The logistics economy expanded in January as demand for warehousing and transportation services remained high, continuing a strong rate of industry growth that began more than a year ago. That’s according to the latest Logistics Manager’s Index (LMI) report, released this week.
The LMI registered 71.9 in January, up nearly two points from December and marking the 12th straight month of readings above 70, according to LMI researchers. An LMI above 50 indicates expansion; a reading below 50 indicates contraction.
Tight warehousing and transportation capacity and high costs helped fuel inventory levels leading into the new year, resulting in unseasonably high inventory accumulation in January, according to the report. That cycle is predicted to continue, as respondents to the monthly LMI survey said they see no relief from capacity constraints and high prices over the next 12 months.
“Essentially, low capacity and high costs led to higher levels of inventory, and now higher inventory is leading to even less capacity and higher costs,” the LMI researchers reported. “The result of this is that the high levels of inventory of durable goods in the supply chain is eating up capacity and preventing high-turn inventories from moving as quickly as they need to, which explains why some firms (i.e. apparel) are weighed down with inventory, and others such as grocery stores are facing shortages.”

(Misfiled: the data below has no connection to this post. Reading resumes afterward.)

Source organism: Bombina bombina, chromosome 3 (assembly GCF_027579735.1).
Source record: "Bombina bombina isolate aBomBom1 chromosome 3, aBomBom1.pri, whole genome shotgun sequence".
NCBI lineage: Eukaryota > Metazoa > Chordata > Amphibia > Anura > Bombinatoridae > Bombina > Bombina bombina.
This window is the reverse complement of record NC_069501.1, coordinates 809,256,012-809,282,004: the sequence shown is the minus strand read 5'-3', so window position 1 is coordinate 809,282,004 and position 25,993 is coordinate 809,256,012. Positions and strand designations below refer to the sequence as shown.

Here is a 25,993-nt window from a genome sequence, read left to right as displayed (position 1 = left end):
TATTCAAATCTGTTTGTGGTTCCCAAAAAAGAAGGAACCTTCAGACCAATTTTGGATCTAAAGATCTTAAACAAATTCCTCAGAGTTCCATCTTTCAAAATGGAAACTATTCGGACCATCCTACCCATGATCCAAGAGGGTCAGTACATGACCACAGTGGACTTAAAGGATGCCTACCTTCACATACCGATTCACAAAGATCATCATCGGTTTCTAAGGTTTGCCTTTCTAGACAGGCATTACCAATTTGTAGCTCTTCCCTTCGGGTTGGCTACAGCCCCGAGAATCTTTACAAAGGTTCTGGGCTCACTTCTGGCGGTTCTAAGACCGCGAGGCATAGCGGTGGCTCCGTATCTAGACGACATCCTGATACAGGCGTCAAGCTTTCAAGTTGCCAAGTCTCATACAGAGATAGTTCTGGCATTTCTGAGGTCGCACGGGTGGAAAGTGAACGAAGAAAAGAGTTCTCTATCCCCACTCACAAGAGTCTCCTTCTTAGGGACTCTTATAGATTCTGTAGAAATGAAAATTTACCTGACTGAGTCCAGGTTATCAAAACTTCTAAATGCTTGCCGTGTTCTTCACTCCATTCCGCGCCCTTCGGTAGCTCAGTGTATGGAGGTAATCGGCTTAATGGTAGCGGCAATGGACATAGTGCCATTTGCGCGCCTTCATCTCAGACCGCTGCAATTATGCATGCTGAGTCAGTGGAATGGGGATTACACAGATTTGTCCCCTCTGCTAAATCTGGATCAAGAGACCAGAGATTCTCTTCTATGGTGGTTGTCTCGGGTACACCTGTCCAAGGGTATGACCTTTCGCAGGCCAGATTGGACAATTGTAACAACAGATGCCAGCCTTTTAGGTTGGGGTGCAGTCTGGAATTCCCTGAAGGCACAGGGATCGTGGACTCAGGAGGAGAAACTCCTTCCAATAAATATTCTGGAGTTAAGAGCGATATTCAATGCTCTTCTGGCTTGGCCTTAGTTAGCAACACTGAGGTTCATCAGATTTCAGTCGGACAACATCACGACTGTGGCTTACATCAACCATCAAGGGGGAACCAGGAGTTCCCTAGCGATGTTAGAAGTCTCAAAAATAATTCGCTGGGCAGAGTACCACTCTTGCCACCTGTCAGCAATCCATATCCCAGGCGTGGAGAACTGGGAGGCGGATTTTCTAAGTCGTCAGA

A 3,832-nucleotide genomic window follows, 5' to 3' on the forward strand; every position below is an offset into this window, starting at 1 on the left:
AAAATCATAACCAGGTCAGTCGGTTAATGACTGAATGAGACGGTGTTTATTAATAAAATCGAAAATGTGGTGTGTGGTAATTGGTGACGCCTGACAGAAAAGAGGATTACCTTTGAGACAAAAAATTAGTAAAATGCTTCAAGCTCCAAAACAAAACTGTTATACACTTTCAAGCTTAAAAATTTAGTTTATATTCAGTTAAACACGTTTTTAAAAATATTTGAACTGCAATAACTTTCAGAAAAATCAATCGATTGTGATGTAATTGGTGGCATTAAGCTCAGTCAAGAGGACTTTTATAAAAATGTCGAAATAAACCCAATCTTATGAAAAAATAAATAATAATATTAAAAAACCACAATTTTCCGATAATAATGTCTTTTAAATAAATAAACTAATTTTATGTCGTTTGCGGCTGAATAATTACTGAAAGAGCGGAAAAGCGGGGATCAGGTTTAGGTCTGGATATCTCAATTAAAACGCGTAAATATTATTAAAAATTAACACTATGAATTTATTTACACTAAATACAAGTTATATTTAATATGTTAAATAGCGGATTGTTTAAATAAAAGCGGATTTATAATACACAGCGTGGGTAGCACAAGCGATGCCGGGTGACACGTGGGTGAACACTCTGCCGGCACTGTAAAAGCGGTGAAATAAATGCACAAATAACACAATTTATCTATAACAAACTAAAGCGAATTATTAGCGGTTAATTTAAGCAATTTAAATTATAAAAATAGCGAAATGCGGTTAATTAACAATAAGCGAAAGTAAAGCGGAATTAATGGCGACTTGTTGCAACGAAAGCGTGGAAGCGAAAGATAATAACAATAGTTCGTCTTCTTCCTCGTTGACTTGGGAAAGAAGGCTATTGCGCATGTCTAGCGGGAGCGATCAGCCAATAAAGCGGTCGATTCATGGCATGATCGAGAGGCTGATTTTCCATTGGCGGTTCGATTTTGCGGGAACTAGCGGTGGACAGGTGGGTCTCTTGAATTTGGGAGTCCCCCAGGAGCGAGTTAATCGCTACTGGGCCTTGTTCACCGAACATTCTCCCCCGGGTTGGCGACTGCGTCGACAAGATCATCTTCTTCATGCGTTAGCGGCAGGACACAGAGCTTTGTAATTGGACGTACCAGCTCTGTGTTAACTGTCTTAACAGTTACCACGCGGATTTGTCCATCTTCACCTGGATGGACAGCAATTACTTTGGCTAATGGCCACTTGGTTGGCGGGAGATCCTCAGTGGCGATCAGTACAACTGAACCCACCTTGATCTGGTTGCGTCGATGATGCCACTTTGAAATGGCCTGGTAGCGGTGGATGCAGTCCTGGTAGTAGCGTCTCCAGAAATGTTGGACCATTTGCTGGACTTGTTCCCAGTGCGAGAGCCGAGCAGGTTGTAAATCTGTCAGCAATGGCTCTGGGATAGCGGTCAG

In addition, consumer spending cooled in December, dropping 0.6%, and likely helped drive up inventory levels. But the researchers said the start-stop nature of economic activity during the pandemic will likely continue in 2022, and that supply chain managers’ outlook calls for strong growth overall. The LMI’s Future Predictions Index registered 70.7 in January, well above the all-time average LMI score of 64.8.
The LMI tracks logistics industry growth overall and across eight areas: inventory levels and costs; warehousing capacity, utilization, and prices; and transportation capacity, utilization, and prices. The report is released monthly by researchers from Arizona State University, Colorado State University, Rochester Institute of Technology, Rutgers University, and the University of Nevada, Reno, in conjunction with the Council of Supply Chain Management Professionals (CSCMP).
Visit the LMI website to participate in the monthly survey.